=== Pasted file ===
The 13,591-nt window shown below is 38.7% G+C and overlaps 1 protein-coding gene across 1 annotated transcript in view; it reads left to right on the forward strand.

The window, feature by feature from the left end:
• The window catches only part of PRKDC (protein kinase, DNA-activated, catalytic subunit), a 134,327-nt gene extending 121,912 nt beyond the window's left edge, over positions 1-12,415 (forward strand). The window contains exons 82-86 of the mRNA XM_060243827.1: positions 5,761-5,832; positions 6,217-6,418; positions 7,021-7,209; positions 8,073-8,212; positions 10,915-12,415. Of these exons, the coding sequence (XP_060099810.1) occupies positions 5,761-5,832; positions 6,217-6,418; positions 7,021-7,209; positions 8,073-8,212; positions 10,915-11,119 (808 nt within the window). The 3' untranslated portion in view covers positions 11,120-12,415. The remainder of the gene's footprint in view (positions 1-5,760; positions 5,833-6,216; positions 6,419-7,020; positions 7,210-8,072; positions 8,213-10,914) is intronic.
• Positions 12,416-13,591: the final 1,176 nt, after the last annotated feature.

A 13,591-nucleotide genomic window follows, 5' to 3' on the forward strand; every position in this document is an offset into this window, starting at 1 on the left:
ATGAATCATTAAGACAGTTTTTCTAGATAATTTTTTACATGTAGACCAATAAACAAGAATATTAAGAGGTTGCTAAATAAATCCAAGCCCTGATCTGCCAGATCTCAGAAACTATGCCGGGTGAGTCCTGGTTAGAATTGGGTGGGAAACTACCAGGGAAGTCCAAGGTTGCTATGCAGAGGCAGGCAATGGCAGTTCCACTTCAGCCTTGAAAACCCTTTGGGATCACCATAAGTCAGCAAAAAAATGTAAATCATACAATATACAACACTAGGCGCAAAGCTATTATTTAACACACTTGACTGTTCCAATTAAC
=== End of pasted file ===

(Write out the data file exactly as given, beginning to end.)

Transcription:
The 13,591-nt window shown below is 38.7% G+C and overlaps 1 protein-coding gene across 1 annotated transcript in view; it reads left to right on the forward strand.

The window, feature by feature from the left end:
• The window catches only part of PRKDC (protein kinase, DNA-activated, catalytic subunit), a 134,327-nt gene extending 121,912 nt beyond the window's left edge, over positions 1-12,415 (forward strand). The window contains exons 82-86 of the mRNA XM_060243827.1: positions 5,761-5,832; positions 6,217-6,418; positions 7,021-7,209; positions 8,073-8,212; positions 10,915-12,415. Of these exons, the coding sequence (XP_060099810.1) occupies positions 5,761-5,832; positions 6,217-6,418; positions 7,021-7,209; positions 8,073-8,212; positions 10,915-11,119 (808 nt within the window). The 3' untranslated portion in view covers positions 11,120-12,415. The remainder of the gene's footprint in view (positions 1-5,760; positions 5,833-6,216; positions 6,419-7,020; positions 7,210-8,072; positions 8,213-10,914) is intronic.
• Positions 12,416-13,591: the final 1,176 nt, after the last annotated feature.

A 13,591-nucleotide genomic window follows, 5' to 3' on the forward strand; every position in this document is an offset into this window, starting at 1 on the left:
ATGAATCATTAAGACAGTTTTTCTAGATAATTTTTTACATGTAGACCAATAAACAAGAATATTAAGAGGTTGCTAAATAAATCCAAGCCCTGATCTGCCAGATCTCAGAAACTATGCCGGGTGAGTCCTGGTTAGAATTGGGTGGGAAACTACCAGGGAAGTCCAAGGTTGCTATGCAGAGGCAGGCAATGGCAGTTCCACTTCAGCCTTGAAAACCCTTTGGGATCACCATAAGTCAGCAAAAAAATGTAAATCATACAATATACAACACTAGGCGCAAAGCTATTATTTAACACACTTGACTGTTCCAATTAAC